More xmas info Aug. 9th, 2007 @ 05:30 pm
I found some better pictures. Also, for the Dutch, he comes from Spain on a boat with the horses and everything, and it's on TV.


Other entries
» December 7th, 2006
Our class time today was mostly devoted to talking about Nikolaus since today was Nikolaus day. All of the Germans put their shoes out last night and when they woke up this morning there were treats in them. Mine were empty :( Anyway, everyone in class told their Nikolaus traditions. The Poles and the White-Russians(Belarus) said that Nikolaus lives in Finland, but the Finnish girl said that it isn't true. The Spanish girls said that they celebrate Nikolaus, but only because they are Basque and that the rest of Spain doesn't celebrate. The Italian guy said that it's the 3 wise men and a Witch that bring presents. Also, if you're bad many of them bring Coal, but some say that Nikolaus just kicks your a few times but still gives you presents. Our teacher kept refering to Santa Claus as the "Coca Cola Weinnachtsmann". She says that he was invented by coke and that is why he wears red, but Wikipedia says different. The German wikipedia says that the reason he wears red is due to Coca-cola, but the american one says differently. We read the German one in class. Here are a couple links, notice the 6-8 black men behind Sinter Klaas, or Sint-Niklaas, in the Dutch picture:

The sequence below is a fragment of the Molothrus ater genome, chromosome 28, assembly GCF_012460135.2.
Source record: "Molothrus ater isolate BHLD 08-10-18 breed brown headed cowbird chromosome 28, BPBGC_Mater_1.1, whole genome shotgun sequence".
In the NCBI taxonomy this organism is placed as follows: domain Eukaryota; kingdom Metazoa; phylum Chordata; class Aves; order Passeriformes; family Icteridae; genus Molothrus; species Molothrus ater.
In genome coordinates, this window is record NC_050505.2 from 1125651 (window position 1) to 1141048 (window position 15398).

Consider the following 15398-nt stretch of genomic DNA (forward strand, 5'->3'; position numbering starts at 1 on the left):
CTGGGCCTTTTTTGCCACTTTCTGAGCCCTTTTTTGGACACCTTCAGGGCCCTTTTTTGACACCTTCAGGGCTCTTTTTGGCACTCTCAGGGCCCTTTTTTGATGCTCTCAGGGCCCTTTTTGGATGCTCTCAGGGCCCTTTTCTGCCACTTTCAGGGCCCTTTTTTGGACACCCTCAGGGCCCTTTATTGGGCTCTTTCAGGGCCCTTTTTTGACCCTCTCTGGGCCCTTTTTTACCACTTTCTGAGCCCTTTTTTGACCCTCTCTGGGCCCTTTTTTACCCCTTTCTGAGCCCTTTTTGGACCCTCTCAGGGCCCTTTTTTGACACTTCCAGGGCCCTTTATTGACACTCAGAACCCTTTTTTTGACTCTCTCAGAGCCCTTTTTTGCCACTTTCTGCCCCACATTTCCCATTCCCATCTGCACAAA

» December 5th, 2006
I went to the Weinnachtsmarkt for dinner tonight. I got a Thuringer Sausage, some gross Egg Nog, and some donut type thing. I also took lots of pictures, which are up on my flickr:

» December 5th, 2006
Where I'm living now the people speak Badish, but most of my German friends are Swabian. Tuebingen, the town I was in before, is in Swabia. I was talking to a friend of mine about the different accents and she said when she was little she went swimming in Baden-Baden or someplace where they speak Badish and the kids there called her a Spaetzlefresser(Spaetzle Eater) and other names. She told me that when she was younger she just thought that some people talked funny, she didn't know they were supposed to hate each other. I think it's not quite so bad now, but there is still name calling going on. The difference in the language is so big that it is basically unintelligible to a lot of germans. Here is what wikipedia says about it:

Swabians have in former times been the target of many jokes and stories where they are depicted as excessively stingy, overly serious, prudish, or as simpletons, for instance in "The Seven Swabians" (Die sieben Schwaben ) published in Kinder- und Hausmärchen by the Brothers Grimm. Similar jokes are often made by the French toward Belgians, Australians toward New Zealanders, or Canadians toward Newfoundlanders. However, this has ceased to a large extent, while Swabians are nowadays said to be frugal, clever, entrepreneurial and hard-working. In a widely respected publicity campaign on the occasion of the 50th anniversary of Baden-Württemberg, the economically most successful state in modern Germany, the Swabians famously replied to the former jokes with: "We are capable of doing anything except for speaking High German" (Wir können alles - außer Hochdeutsch).